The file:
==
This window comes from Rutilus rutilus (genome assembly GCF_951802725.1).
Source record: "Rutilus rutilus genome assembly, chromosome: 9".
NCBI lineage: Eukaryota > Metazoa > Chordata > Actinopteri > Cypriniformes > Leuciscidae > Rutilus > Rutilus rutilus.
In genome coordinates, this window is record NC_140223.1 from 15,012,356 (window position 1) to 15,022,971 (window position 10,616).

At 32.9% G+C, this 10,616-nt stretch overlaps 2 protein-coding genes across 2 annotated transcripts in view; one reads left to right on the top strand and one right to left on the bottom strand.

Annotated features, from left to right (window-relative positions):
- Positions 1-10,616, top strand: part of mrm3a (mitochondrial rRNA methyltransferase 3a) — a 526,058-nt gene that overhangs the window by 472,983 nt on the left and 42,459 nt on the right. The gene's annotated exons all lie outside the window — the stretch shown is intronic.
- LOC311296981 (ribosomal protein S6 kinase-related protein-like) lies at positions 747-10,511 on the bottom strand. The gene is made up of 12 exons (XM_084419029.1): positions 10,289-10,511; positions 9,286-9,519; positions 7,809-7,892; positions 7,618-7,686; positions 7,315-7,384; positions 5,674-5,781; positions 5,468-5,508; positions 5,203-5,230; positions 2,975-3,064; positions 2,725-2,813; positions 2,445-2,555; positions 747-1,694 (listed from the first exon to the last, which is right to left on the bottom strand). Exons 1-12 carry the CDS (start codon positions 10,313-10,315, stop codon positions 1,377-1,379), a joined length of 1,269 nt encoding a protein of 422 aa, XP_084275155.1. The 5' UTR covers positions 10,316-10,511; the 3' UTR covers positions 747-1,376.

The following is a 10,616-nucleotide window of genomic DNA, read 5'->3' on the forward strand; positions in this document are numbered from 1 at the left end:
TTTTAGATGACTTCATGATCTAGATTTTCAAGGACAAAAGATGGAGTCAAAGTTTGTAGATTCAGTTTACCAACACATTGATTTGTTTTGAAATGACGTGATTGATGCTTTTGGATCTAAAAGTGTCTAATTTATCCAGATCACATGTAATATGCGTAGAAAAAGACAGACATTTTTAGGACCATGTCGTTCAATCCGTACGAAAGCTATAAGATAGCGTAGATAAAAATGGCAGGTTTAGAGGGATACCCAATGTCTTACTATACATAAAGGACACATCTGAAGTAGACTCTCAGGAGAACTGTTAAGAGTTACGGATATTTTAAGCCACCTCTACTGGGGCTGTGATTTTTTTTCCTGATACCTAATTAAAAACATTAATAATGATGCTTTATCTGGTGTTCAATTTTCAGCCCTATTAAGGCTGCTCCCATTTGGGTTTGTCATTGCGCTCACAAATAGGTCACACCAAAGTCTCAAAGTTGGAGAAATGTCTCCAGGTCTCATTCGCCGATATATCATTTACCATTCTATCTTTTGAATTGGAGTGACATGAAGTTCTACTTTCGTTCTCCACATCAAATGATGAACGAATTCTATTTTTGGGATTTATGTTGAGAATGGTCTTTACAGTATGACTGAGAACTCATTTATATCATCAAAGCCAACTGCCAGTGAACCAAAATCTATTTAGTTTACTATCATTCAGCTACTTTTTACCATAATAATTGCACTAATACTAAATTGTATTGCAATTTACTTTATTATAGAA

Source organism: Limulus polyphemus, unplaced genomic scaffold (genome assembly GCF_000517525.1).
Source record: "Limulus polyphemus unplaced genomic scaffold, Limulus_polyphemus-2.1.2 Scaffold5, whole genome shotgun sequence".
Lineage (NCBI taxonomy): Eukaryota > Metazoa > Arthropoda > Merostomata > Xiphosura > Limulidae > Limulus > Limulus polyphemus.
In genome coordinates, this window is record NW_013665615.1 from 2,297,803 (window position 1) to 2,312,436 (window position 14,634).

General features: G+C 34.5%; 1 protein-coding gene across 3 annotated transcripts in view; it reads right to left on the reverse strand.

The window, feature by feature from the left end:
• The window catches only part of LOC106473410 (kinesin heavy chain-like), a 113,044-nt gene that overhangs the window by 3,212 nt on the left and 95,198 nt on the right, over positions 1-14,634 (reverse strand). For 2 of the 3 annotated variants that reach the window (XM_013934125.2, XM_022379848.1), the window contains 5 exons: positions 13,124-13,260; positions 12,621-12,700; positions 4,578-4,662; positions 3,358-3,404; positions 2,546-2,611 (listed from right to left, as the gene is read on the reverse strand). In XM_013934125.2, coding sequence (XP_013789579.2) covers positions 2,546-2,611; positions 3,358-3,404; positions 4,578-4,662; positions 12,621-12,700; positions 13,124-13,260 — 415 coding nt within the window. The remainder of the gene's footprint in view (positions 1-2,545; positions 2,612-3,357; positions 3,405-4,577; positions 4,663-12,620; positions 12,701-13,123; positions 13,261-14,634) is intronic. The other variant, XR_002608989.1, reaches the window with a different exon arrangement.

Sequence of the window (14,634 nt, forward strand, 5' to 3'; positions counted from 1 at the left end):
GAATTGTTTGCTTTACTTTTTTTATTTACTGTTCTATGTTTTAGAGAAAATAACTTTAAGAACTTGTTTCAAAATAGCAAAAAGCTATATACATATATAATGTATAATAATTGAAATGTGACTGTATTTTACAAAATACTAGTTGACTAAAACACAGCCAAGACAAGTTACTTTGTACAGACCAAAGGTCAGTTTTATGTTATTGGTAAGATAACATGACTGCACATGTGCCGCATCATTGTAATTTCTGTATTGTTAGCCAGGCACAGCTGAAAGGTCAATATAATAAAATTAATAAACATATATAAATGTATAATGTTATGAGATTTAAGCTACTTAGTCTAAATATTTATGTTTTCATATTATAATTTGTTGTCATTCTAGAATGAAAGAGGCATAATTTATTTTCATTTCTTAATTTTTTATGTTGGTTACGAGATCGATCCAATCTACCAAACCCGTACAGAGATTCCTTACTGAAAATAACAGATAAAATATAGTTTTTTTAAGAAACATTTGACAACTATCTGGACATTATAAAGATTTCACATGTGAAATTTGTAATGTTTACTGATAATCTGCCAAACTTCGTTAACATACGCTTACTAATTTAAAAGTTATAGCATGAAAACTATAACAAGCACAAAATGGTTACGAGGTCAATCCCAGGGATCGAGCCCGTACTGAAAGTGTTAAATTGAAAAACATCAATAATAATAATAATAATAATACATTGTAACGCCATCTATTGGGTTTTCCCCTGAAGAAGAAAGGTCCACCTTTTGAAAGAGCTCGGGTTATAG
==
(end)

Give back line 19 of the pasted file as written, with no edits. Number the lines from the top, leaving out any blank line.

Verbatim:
GAATTGTTTGCTTTACTTTTTTTATTTACTGTTCTATGTTTTAGAGAAAATAACTTTAAGAACTTGTTTCAAAATAGCAAAAAGCTATATACATATATAATGTATAATAATTGAAATGTGACTGTATTTTACAAAATACTAGTTGACTAAAACACAGCCAAGACAAGTTACTTTGTACAGACCAAAGGTCAGTTTTATGTTATTGGTAAGATAACATGACTGCACATGTGCCGCATCATTGTAATTTCTGTATTGTTAGCCAGGCACAGCTGAAAGGTCAATATAATAAAATTAATAAACATATATAAATGTATAATGTTATGAGATTTAAGCTACTTAGTCTAAATATTTATGTTTTCATATTATAATTTGTTGTCATTCTAGAATGAAAGAGGCATAATTTATTTTCATTTCTTAATTTTTTATGTTGGTTACGAGATCGATCCAATCTACCAAACCCGTACAGAGATTCCTTACTGAAAATAACAGATAAAATATAGTTTTTTTAAGAAACATTTGACAACTATCTGGACATTATAAAGATTTCACATGTGAAATTTGTAATGTTTACTGATAATCTGCCAAACTTCGTTAACATACGCTTACTAATTTAAAAGTTATAGCATGAAAACTATAACAAGCACAAAATGGTTACGAGGTCAATCCCAGGGATCGAGCCCGTACTGAAAGTGTTAAATTGAAAAACATCAATAATAATAATAATAATAATACATTGTAACGCCATCTATTGGGTTTTCCCCTGAAGAAGAAAGGTCCACCTTTTGAAAGAGCTCGGGTTATAG